Declaring that "Taiwan is an inalienable part of China," the communist government of China said Taiwan must immediately begin reunification talks or risk an attack from China. The ultimatum was part of a lengthy statement released in Beijing on Feb. 21, less than a month before Taiwan holds presidential elections. Taiwanese officials responded with defiance, even as stock markets plummeted on both sides of the Taiwan Strait and politicos were called into emergency session. "Since 1949, the two sides of the Taiwan Strait have been under separate rule, neither subordinate to the other," said Taiwan government spokesman Lin Chong-pin. The confrontation recasts a debate as old as both states. China contends that the democratically elected government in Taiwan is a "local authority" in Chinese territory that must be brought back under the control of Beijing. Taiwan's officials have said they favor reunification, but only after the mainland embraces democracy. The ultimatum reflected China's jitters about Taiwan's upcoming elections. Four years ago, missile tests and threats from China provoked a landslide for the current president, Lee Teng-hui. But the latest flare-up is also related to military buildup. Two weeks ago, Taiwan asked to buy U.S. attack submarines and long-range radar to counterbalance China's growing naval arsenal. Chinese officials also disapprove of a U.S. House-passed measure, the Taiwan Security Enhancement Act, which would strengthen U.S.-Taiwan military ties. Two weeks ago, China's ambassador to the United States, Li Zhaoxing, wrote a letter to all 100 senators urging them to vote down the measure. Already the Clinton administration has said it would be vetoed. Truckers jam Capitol Hill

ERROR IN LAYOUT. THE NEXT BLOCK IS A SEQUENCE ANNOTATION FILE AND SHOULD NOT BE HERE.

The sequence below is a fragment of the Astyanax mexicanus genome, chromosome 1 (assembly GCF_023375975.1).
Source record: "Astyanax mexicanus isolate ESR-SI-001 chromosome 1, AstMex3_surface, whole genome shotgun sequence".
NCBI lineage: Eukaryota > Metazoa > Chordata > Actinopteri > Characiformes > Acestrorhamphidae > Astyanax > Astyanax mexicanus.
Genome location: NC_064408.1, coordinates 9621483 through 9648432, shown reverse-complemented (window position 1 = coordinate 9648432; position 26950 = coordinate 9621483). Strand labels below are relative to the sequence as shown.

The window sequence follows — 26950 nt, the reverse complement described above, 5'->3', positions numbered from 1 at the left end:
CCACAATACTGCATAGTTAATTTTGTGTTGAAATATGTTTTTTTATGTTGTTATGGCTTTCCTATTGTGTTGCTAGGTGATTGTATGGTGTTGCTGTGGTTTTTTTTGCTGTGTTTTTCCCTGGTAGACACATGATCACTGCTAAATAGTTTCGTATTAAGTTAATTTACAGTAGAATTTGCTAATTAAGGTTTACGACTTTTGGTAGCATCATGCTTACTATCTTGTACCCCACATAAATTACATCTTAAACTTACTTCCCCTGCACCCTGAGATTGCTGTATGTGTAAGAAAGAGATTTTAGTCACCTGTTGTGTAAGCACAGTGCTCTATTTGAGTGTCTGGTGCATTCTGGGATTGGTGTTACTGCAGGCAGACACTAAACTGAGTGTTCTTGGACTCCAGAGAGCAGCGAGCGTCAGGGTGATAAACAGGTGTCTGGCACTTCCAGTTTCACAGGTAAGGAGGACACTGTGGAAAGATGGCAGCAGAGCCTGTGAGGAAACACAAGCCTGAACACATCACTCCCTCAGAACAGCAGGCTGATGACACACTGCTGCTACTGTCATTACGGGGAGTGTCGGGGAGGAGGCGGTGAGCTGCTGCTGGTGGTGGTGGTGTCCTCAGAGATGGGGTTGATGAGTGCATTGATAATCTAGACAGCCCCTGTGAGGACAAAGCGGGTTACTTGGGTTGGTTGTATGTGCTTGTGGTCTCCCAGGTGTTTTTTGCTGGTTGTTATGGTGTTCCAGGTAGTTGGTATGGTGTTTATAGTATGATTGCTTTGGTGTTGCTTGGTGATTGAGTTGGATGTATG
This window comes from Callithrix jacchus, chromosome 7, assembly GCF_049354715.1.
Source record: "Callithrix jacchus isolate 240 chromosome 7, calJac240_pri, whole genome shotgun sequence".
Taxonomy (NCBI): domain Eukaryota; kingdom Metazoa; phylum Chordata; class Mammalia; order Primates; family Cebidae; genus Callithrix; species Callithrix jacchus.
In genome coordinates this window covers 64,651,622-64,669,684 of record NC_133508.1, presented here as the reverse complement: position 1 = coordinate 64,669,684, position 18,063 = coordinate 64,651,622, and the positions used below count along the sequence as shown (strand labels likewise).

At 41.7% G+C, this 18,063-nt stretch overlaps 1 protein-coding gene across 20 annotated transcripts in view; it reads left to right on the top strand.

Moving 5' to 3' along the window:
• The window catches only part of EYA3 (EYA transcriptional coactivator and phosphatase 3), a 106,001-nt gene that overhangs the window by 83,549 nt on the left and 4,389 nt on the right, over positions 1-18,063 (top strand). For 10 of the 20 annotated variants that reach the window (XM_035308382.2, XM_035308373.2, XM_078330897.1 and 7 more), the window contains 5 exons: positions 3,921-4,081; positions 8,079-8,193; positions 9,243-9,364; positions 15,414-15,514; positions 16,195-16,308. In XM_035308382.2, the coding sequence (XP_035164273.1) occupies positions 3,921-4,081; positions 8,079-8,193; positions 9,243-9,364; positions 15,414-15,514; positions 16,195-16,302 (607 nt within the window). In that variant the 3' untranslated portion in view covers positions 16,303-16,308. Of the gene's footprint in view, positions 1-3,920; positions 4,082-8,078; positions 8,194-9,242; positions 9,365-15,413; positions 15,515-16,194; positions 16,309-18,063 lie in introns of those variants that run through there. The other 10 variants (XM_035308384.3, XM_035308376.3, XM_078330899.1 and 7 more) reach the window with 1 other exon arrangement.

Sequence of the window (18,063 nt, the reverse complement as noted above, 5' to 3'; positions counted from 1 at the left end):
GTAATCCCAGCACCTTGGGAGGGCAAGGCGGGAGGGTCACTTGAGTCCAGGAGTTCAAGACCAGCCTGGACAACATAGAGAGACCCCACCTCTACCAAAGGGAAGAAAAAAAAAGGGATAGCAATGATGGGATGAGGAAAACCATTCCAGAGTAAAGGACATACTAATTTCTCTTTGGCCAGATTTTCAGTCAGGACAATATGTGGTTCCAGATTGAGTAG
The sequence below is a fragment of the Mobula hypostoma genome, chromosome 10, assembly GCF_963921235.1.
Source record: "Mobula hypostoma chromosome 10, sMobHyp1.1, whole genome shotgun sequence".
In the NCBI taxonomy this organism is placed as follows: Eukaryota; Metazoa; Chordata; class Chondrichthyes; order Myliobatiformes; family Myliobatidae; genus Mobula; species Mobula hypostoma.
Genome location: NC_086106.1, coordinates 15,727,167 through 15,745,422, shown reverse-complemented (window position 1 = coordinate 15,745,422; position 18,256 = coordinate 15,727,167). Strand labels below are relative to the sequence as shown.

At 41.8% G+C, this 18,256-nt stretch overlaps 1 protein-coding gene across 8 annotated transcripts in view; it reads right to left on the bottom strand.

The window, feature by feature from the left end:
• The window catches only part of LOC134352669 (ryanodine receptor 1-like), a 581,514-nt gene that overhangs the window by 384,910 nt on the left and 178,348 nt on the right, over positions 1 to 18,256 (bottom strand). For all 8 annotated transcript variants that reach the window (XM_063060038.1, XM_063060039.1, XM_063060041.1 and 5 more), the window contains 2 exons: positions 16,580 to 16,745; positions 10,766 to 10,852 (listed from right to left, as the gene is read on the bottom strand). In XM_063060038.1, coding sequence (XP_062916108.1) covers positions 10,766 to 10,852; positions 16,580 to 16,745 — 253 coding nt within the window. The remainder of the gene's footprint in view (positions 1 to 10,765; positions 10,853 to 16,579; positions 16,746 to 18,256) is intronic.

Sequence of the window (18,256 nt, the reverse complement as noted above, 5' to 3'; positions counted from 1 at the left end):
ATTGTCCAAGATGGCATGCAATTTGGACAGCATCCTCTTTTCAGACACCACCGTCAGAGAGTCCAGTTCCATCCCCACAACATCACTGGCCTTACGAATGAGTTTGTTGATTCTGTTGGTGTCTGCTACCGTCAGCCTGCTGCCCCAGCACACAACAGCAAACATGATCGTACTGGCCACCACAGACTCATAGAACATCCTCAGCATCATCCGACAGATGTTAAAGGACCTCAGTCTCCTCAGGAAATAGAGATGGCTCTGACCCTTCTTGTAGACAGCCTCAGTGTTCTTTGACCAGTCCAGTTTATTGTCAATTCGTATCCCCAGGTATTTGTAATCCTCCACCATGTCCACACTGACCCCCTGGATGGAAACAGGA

"Will work for fuel." So said signs carried by independent truck drivers on Capitol Hill as they protested the price of gasoline last week. About 200 truckers convoyed to Washington and chanted, "If you bought it, we brought it," when they arrived there. Fuel prices have risen steadily since March, when the Organization of Petroleum Exporting Countries (OPEC) cut crude oil production to boost prices that had dropped dramatically the previous year. Truckers have been hit especially hard, with the average price for a gallon of diesel increasing from $1.07 to as high as $2.00 in some areas. The truckers called on Washington to repeal or suspend the 24¢/gallon diesel fuel tax and to release oil from the government's 600-million-barrel oil reserve onto the market. (The increased supply would lower prices.) Congress seemed ready to act. Sen. Robert Torricelli (D-N.J.) proposed a six-month suspension of the federal tax on diesel fuel. And Rep. Jim Saxton (R-N.J.) wrote a letter to President Clinton calling rising fuel prices "a national emergency." But a White House spokesman said repealing the fuel tax was "not a viable option." Meanwhile, economists noted that while the increase in fuel prices has been dramatic, the price of gasoline, when adjusted for inflation, is still well below historic highs. An Automobile Association of America official told The Washington Post that 1981's average gasoline price of $1.38 per gallon equaled $2.38 in today's dollars. NHL punishes attack; criminal charges coming?